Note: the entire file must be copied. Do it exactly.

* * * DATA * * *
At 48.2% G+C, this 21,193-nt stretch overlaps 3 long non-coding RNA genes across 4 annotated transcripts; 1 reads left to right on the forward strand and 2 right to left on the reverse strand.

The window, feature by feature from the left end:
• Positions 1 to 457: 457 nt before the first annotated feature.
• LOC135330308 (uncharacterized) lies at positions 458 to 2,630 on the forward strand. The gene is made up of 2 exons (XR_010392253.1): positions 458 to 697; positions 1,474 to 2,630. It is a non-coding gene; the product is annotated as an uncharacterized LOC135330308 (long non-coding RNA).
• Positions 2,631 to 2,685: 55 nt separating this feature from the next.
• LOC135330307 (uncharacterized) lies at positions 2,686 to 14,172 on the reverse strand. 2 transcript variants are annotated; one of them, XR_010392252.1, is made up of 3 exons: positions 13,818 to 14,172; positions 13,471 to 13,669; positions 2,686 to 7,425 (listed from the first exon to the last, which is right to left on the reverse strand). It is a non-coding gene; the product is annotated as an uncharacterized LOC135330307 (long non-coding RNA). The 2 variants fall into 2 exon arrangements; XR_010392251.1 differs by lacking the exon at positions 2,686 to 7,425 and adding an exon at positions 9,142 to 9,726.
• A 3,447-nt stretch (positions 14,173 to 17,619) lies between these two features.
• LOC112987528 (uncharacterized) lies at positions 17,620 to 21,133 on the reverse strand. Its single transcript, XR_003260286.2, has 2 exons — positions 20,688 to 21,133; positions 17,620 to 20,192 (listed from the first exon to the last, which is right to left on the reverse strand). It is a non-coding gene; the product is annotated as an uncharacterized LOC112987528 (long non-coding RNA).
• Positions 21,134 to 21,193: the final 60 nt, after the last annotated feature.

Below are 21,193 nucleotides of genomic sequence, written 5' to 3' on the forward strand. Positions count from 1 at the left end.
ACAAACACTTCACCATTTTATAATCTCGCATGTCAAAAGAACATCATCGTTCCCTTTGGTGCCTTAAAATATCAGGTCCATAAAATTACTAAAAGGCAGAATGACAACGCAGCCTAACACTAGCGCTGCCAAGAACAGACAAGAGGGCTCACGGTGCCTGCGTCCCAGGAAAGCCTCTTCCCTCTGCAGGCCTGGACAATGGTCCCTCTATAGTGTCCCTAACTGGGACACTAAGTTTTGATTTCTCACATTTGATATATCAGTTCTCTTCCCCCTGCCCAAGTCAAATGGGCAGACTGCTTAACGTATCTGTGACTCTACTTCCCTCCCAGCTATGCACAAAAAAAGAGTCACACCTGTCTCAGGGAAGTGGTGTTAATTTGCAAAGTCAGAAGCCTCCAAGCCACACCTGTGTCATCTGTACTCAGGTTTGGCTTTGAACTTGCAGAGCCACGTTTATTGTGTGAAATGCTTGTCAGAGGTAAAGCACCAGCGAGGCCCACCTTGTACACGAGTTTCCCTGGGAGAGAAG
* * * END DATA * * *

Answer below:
At 48.2% G+C, this 21,193-nt stretch overlaps 3 long non-coding RNA genes across 4 annotated transcripts; 1 reads left to right on the forward strand and 2 right to left on the reverse strand.

The window, feature by feature from the left end:
• Positions 1 to 457: 457 nt before the first annotated feature.
• LOC135330308 (uncharacterized) lies at positions 458 to 2,630 on the forward strand. The gene is made up of 2 exons (XR_010392253.1): positions 458 to 697; positions 1,474 to 2,630. It is a non-coding gene; the product is annotated as an uncharacterized LOC135330308 (long non-coding RNA).
• Positions 2,631 to 2,685: 55 nt separating this feature from the next.
• LOC135330307 (uncharacterized) lies at positions 2,686 to 14,172 on the reverse strand. 2 transcript variants are annotated; one of them, XR_010392252.1, is made up of 3 exons: positions 13,818 to 14,172; positions 13,471 to 13,669; positions 2,686 to 7,425 (listed from the first exon to the last, which is right to left on the reverse strand). It is a non-coding gene; the product is annotated as an uncharacterized LOC135330307 (long non-coding RNA). The 2 variants fall into 2 exon arrangements; XR_010392251.1 differs by lacking the exon at positions 2,686 to 7,425 and adding an exon at positions 9,142 to 9,726.
• A 3,447-nt stretch (positions 14,173 to 17,619) lies between these two features.
• LOC112987528 (uncharacterized) lies at positions 17,620 to 21,133 on the reverse strand. Its single transcript, XR_003260286.2, has 2 exons — positions 20,688 to 21,133; positions 17,620 to 20,192 (listed from the first exon to the last, which is right to left on the reverse strand). It is a non-coding gene; the product is annotated as an uncharacterized LOC112987528 (long non-coding RNA).
• Positions 21,134 to 21,193: the final 60 nt, after the last annotated feature.

Below are 21,193 nucleotides of genomic sequence, written 5' to 3' on the forward strand. Positions count from 1 at the left end.
ACAAACACTTCACCATTTTATAATCTCGCATGTCAAAAGAACATCATCGTTCCCTTTGGTGCCTTAAAATATCAGGTCCATAAAATTACTAAAAGGCAGAATGACAACGCAGCCTAACACTAGCGCTGCCAAGAACAGACAAGAGGGCTCACGGTGCCTGCGTCCCAGGAAAGCCTCTTCCCTCTGCAGGCCTGGACAATGGTCCCTCTATAGTGTCCCTAACTGGGACACTAAGTTTTGATTTCTCACATTTGATATATCAGTTCTCTTCCCCCTGCCCAAGTCAAATGGGCAGACTGCTTAACGTATCTGTGACTCTACTTCCCTCCCAGCTATGCACAAAAAAAGAGTCACACCTGTCTCAGGGAAGTGGTGTTAATTTGCAAAGTCAGAAGCCTCCAAGCCACACCTGTGTCATCTGTACTCAGGTTTGGCTTTGAACTTGCAGAGCCACGTTTATTGTGTGAAATGCTTGTCAGAGGTAAAGCACCAGCGAGGCCCACCTTGTACACGAGTTTCCCTGGGAGAGAAG